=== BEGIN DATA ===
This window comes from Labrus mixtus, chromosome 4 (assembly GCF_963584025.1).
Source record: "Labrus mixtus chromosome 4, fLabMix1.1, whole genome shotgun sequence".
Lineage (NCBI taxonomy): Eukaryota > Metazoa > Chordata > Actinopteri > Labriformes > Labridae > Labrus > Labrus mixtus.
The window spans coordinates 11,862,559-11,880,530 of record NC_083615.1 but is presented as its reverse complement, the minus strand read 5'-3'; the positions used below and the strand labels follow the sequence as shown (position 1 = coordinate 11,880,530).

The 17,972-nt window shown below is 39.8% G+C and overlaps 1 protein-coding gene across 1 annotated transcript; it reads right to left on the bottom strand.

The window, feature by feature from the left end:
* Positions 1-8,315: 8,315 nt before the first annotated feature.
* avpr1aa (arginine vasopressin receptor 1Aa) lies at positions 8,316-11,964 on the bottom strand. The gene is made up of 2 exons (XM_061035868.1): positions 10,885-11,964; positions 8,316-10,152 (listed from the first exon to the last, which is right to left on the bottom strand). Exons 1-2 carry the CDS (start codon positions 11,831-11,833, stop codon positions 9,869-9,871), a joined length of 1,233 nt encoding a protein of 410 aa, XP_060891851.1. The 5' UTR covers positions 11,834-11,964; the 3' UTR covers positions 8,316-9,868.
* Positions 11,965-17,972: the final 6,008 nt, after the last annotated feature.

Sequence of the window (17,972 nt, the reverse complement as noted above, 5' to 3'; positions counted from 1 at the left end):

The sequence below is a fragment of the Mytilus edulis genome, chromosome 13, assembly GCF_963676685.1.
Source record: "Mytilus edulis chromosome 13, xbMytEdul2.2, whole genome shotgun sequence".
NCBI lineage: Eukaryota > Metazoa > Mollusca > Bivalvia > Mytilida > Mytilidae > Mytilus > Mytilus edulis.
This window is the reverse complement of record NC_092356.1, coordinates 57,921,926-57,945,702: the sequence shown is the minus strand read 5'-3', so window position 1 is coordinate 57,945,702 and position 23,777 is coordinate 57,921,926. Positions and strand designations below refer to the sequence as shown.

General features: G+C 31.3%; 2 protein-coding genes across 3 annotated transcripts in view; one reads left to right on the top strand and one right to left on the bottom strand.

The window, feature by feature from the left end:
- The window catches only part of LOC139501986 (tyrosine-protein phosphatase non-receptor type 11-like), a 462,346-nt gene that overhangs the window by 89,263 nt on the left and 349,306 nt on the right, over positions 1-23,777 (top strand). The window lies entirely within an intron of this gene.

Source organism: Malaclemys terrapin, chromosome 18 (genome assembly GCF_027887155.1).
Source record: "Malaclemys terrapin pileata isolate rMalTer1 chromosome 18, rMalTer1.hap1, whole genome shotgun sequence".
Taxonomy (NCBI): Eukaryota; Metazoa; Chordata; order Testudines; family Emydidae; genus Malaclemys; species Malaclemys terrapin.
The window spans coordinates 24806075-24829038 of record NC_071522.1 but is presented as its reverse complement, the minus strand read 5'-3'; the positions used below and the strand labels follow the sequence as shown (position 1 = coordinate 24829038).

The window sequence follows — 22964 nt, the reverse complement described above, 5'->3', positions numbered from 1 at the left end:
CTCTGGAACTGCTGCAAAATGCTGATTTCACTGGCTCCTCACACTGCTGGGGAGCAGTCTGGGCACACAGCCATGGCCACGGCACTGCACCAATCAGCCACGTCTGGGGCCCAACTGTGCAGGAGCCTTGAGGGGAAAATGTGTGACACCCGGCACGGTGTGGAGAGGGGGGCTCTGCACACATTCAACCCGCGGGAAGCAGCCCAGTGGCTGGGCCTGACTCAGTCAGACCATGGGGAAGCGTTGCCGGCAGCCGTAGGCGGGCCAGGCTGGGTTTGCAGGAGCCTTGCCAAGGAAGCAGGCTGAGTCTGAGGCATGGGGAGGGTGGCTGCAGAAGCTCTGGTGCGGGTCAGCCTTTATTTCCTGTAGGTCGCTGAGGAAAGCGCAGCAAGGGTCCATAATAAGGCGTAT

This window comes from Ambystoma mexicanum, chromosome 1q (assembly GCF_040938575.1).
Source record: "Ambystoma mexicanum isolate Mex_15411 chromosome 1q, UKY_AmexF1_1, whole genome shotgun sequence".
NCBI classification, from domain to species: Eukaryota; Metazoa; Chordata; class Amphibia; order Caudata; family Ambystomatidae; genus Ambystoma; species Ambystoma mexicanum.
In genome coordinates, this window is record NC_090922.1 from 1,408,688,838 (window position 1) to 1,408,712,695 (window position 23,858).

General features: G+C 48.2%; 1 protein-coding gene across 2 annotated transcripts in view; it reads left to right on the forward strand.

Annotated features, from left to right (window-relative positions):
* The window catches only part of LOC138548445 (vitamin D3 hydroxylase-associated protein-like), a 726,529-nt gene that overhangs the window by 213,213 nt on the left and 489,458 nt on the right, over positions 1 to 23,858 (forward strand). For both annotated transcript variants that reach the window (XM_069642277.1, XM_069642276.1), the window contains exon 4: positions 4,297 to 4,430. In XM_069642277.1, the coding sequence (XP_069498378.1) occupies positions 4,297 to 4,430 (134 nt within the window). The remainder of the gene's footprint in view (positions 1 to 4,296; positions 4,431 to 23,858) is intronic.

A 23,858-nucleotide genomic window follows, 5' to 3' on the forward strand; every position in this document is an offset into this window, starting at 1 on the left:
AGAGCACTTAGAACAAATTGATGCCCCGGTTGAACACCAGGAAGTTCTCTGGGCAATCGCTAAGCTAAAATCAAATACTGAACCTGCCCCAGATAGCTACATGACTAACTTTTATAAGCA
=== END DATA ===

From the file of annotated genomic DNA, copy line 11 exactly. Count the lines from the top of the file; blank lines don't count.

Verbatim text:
The sequence below is a fragment of the Mytilus edulis genome, chromosome 13, assembly GCF_963676685.1.